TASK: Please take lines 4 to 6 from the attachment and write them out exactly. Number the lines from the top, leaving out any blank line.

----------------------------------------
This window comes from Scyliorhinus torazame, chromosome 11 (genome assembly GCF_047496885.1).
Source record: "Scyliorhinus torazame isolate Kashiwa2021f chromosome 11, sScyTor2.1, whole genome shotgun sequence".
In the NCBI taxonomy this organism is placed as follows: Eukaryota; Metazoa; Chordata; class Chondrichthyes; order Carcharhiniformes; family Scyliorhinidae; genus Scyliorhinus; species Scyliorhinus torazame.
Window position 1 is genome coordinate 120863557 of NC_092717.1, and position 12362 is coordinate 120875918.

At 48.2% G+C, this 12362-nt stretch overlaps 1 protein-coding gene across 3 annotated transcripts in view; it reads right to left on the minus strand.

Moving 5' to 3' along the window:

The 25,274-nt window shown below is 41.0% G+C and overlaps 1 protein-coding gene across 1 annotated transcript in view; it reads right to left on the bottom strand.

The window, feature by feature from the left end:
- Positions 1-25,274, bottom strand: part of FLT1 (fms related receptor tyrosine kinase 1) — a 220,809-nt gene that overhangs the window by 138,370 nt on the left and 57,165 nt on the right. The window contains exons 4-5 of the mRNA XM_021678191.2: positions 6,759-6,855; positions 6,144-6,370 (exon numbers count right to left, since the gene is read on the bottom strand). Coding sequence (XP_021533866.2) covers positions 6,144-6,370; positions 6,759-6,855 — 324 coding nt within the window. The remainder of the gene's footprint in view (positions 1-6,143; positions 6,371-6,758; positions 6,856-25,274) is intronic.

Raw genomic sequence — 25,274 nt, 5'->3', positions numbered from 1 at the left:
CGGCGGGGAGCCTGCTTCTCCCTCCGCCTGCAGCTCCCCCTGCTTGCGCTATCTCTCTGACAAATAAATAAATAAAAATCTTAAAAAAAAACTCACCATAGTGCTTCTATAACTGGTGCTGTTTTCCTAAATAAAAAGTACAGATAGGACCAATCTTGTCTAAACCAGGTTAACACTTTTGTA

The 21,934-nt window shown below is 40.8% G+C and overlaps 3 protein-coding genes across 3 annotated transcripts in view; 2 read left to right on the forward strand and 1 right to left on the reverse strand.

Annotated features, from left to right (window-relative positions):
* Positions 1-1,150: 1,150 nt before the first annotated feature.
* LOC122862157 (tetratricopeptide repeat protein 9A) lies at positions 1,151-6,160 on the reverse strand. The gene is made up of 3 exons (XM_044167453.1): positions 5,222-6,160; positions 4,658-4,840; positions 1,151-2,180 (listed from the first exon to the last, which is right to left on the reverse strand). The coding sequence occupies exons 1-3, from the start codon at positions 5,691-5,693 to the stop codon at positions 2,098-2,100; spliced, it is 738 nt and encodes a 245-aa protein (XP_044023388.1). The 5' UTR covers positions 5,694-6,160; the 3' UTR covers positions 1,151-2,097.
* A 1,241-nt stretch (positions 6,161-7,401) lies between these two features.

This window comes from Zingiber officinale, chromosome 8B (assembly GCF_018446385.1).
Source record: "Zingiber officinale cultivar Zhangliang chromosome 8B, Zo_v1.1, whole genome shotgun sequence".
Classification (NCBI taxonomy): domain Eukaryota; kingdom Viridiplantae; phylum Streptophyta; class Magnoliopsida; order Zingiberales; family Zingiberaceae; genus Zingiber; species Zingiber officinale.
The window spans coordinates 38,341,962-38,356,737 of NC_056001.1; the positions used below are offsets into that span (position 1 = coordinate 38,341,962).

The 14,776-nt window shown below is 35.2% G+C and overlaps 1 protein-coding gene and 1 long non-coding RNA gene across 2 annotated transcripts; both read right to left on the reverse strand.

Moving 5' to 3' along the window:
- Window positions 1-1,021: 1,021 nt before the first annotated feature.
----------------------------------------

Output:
Window position 1 is genome coordinate 120863557 of NC_092717.1, and position 12362 is coordinate 120875918.

At 48.2% G+C, this 12362-nt stretch overlaps 1 protein-coding gene across 3 annotated transcripts in view; it reads right to left on the minus strand.

Moving 5' to 3' along the window: